There's a whiff of desperation to the Philadelphia Orchestra's current campaign to save music with the help of visuals. The latest salvo, unveiled Thursday night, imported artist/filmmaker Tal Rosner, who projected video pastiches on tall hanging scrims of Miami, Philadelphia, San Francisco, and Los Angeles to roll along with the four movements of Britten's four "Sea Interludes."
Whether this sort of thing is an augmentation or a distraction is very much a personal call, and there are reasonable arguments to be made on both sides. As the most visible local steward of the artform, the Philadelphia Orchestra must exercise wisdom on these outings, and the wise cultural policy move would probably be to refrain from profoundly altering how a piece is experienced unless the composer has given consent. The orchestra did seek and receive permission from Britten's publisher to add video.
The results may not have been persuasive, even if Britten were alive today. Most of Rosner's work was dull and tame - skyline, bridge, and architectural-detail shots of the four cities whose respective orchestras commissioned the video. Still, the fourth segment showed what's possible. It wasn't just that the pacing had edge; the quality of the footage itself - traffic jams and tension - was measurably more stylish, the montages assembled in a way that, indeed, added a layer of meaning not available in the music. The pale color-block wipes and sunset footage of the other three had as much artistic content as a chamber-of-commerce spot.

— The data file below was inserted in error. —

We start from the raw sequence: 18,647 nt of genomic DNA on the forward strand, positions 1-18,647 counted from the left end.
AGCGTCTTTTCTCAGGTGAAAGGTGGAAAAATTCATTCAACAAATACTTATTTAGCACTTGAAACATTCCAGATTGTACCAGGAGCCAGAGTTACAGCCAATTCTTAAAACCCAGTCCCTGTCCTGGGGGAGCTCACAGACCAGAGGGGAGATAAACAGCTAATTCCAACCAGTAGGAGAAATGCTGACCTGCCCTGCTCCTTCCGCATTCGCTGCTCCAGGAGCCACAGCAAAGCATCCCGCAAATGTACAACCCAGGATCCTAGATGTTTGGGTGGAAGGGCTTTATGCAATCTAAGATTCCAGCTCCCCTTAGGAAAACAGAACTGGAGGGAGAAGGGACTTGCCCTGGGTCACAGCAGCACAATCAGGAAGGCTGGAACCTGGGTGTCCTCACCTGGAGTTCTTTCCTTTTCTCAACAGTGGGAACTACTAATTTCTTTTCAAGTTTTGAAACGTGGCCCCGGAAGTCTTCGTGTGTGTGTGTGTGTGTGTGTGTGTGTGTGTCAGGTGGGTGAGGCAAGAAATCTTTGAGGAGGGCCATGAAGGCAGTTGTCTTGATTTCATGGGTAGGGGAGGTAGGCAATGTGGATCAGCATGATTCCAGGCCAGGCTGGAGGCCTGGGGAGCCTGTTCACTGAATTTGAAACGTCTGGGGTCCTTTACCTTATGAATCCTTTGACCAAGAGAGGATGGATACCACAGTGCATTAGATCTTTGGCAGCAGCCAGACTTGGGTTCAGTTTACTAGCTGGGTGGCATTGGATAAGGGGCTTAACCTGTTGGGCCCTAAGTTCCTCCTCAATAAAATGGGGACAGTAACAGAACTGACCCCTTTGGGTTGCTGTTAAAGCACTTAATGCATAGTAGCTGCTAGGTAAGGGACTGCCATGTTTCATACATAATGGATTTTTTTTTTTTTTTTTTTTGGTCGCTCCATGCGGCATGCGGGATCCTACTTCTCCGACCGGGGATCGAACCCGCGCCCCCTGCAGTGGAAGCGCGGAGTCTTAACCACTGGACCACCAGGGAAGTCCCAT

If you considered all this a transgression of Britten's dignity, conductor Donald Runnicles courted irony, if not outright hypocrisy, by asking the audience to not applaud out of respect for Britten after Arvo Pärt's Cantus in Memory of Benjamin Britten. A soulful patchwork of descending A-minor scales, scored for strings and tubular bell, it seems to channel to something already in the atmosphere - in this case, written just after Britten's death in 1976, grief - and yet its vernacular remains stirring and relevant.
In terms of artistic weight, the centerpiece of the program was Britten's strange and beautiful Violin Concerto, and, more specifically, violinist Janine Jansen, who has made the work a specialty. It recalls William Walton in being sweet and austere at the same time. Jansen is its best advocate, her big tone and sinewy turns extracting incisive emotions from a score that consciously (and quite successfully) avoids cliche.
The orchestrations remain startling in their originality, and the emotional flow always led from and to unexpected places. Some argue for the influence of Prokofiev. Shostakovich is a better frame of reference for the demons and salve haunting this score.
Runnicles noted Britten's admiration of Mozart in the decision to cap a three-fourths Britten program with the Symphony No. 36, "Linz." The orchestra was greatly enhanced by the presence of guest hornist Julie Landsman, whose Mozart style involves outlining doublings in delicate colors, and by oboist Richard Woodhams' pinpoint moments of detailed phrasings. Runnicles' rough edges - unsteady tempos, an unevenly sought ensemble sound - undermined the grace and inevitability of the last movement. That may have been his aim, and if so, at least it felt close enough to Mozart's intent that no one felt a composer's specter hovering about with a frown.